Since the last two elections, the increasing vote for one party or defeat of another is not explained by castes changing sides. Another perception is that Muslims vote heavily and en bloc. But researches show evidence for the turnout of Muslim voters that has actually been a little lower than that of Hindus since 1996. The perception that the Muslims vote, en bloc has an element of truth. It is not only the case of Muslims; any minority community tends to do so. But this practice is not prevalent at the national level. Also, it is an exaggeration to say that there is a unified Muslim vote in the country.

Young voters constitute a discrete political bloc with distinctive and self-determining political preferences and views. They are supposed to be the carriers of change and transformation. But in veracity, there is no such generational change in Indian politics. There is a general misconception that elections that witness high turnout lead to a loss for the ruling party. While voter turnouts have declined in many other democracies, in India, turnouts have either remained stable or have gone up. Indians have an intense attachment to politics and toward political parties. Unlike other countries, there has been a participatory upsurge for democracy in India.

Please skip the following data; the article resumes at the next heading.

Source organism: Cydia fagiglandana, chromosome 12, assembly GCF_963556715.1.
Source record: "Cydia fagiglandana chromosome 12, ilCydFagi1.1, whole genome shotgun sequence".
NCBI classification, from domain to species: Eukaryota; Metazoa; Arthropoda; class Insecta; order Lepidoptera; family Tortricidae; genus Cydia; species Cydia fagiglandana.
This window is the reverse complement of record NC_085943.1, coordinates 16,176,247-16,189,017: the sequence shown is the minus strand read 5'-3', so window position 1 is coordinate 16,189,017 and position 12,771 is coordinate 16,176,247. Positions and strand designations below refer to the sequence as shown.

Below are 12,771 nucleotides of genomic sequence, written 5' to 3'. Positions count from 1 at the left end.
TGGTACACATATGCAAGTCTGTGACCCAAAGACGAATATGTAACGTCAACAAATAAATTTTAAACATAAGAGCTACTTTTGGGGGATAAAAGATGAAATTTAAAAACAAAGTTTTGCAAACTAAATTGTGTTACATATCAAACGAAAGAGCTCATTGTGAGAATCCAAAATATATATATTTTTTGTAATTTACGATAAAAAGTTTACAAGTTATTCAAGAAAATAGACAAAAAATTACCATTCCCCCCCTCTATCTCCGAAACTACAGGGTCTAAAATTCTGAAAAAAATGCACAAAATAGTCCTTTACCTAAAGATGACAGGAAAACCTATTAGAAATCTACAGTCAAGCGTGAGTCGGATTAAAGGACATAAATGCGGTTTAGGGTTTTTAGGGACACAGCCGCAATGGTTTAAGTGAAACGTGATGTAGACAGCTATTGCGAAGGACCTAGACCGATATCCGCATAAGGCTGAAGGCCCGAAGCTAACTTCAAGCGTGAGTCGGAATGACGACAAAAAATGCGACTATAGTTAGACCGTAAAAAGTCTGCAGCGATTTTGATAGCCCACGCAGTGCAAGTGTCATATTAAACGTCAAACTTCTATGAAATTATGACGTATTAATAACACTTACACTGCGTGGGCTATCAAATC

India is the largest democracy in the world. It has faced critical challenges since independence but overcame those situations. Unlike our neighboring nations, India continued to be democratic. The voter turnout in India has a positive trend unlike other countries including European nations.  Myths can only be erased with the help of proper education and spreading awareness about the political scenario, et al. Those days are not far, when India will be  a politically literate country that can realize the word CHANGE.

About the Author

NikhilaNikhila P.P. is  a student of School of Legal Studies at Cochin University of Science and Technology, pursuing her five year integrated B.B.A., LL.B. (HONS) course. She is also pursuing Company Secretary course under ICSI. She is interested in participating in various seminars on law and has also presented papers in three seminars so far. Currently she is interning with the Model Governance Foundation.